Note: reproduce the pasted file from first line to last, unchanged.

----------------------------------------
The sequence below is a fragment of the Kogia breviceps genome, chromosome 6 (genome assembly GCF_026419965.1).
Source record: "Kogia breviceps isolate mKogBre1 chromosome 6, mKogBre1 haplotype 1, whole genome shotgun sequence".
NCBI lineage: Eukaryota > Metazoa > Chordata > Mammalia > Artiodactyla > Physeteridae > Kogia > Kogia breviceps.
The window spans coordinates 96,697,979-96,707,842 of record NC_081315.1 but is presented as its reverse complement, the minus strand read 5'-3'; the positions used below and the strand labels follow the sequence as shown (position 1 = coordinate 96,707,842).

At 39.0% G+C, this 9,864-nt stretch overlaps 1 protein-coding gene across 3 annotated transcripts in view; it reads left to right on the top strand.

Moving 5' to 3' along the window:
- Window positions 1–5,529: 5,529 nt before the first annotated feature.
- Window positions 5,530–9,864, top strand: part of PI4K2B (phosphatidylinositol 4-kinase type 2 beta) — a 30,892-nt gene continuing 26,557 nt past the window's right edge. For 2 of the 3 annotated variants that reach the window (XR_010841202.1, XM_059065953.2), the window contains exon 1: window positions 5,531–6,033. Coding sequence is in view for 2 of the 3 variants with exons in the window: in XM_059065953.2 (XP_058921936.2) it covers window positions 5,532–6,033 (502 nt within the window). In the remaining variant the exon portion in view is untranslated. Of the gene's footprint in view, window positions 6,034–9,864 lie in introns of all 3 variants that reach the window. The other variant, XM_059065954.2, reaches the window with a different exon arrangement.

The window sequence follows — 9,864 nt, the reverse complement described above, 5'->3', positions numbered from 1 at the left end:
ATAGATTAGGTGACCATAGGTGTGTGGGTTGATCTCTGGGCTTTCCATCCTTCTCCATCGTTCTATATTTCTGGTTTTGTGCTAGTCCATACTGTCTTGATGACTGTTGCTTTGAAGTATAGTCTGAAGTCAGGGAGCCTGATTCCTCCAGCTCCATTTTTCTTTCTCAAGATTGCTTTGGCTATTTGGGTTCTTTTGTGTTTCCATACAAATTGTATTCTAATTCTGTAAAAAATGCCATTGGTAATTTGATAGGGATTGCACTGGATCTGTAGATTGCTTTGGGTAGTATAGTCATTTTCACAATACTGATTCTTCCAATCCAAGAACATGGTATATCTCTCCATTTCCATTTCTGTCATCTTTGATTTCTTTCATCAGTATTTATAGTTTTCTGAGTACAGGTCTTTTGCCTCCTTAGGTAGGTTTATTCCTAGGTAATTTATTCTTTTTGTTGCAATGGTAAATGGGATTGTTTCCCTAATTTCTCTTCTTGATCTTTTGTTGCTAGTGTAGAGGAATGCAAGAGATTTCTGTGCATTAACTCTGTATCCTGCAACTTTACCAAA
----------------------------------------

The sequence below is a fragment of the Kogia breviceps genome, chromosome 6 (genome assembly GCF_026419965.1).
Source record: "Kogia breviceps isolate mKogBre1 chromosome 6, mKogBre1 haplotype 1, whole genome shotgun sequence".
NCBI lineage: Eukaryota > Metazoa > Chordata > Mammalia > Artiodactyla > Physeteridae > Kogia > Kogia breviceps.
The window spans coordinates 96,697,979-96,707,842 of record NC_081315.1 but is presented as its reverse complement, the minus strand read 5'-3'; the positions used below and the strand labels follow the sequence as shown (position 1 = coordinate 96,707,842).

At 39.0% G+C, this 9,864-nt stretch overlaps 1 protein-coding gene across 3 annotated transcripts in view; it reads left to right on the top strand.

Moving 5' to 3' along the window:
- Window positions 1–5,529: 5,529 nt before the first annotated feature.
- Window positions 5,530–9,864, top strand: part of PI4K2B (phosphatidylinositol 4-kinase type 2 beta) — a 30,892-nt gene continuing 26,557 nt past the window's right edge. For 2 of the 3 annotated variants that reach the window (XR_010841202.1, XM_059065953.2), the window contains exon 1: window positions 5,531–6,033. Coding sequence is in view for 2 of the 3 variants with exons in the window: in XM_059065953.2 (XP_058921936.2) it covers window positions 5,532–6,033 (502 nt within the window). In the remaining variant the exon portion in view is untranslated. Of the gene's footprint in view, window positions 6,034–9,864 lie in introns of all 3 variants that reach the window. The other variant, XM_059065954.2, reaches the window with a different exon arrangement.

The window sequence follows — 9,864 nt, the reverse complement described above, 5'->3', positions numbered from 1 at the left end:
ATAGATTAGGTGACCATAGGTGTGTGGGTTGATCTCTGGGCTTTCCATCCTTCTCCATCGTTCTATATTTCTGGTTTTGTGCTAGTCCATACTGTCTTGATGACTGTTGCTTTGAAGTATAGTCTGAAGTCAGGGAGCCTGATTCCTCCAGCTCCATTTTTCTTTCTCAAGATTGCTTTGGCTATTTGGGTTCTTTTGTGTTTCCATACAAATTGTATTCTAATTCTGTAAAAAATGCCATTGGTAATTTGATAGGGATTGCACTGGATCTGTAGATTGCTTTGGGTAGTATAGTCATTTTCACAATACTGATTCTTCCAATCCAAGAACATGGTATATCTCTCCATTTCCATTTCTGTCATCTTTGATTTCTTTCATCAGTATTTATAGTTTTCTGAGTACAGGTCTTTTGCCTCCTTAGGTAGGTTTATTCCTAGGTAATTTATTCTTTTTGTTGCAATGGTAAATGGGATTGTTTCCCTAATTTCTCTTCTTGATCTTTTGTTGCTAGTGTAGAGGAATGCAAGAGATTTCTGTGCATTAACTCTGTATCCTGCAACTTTACCAAA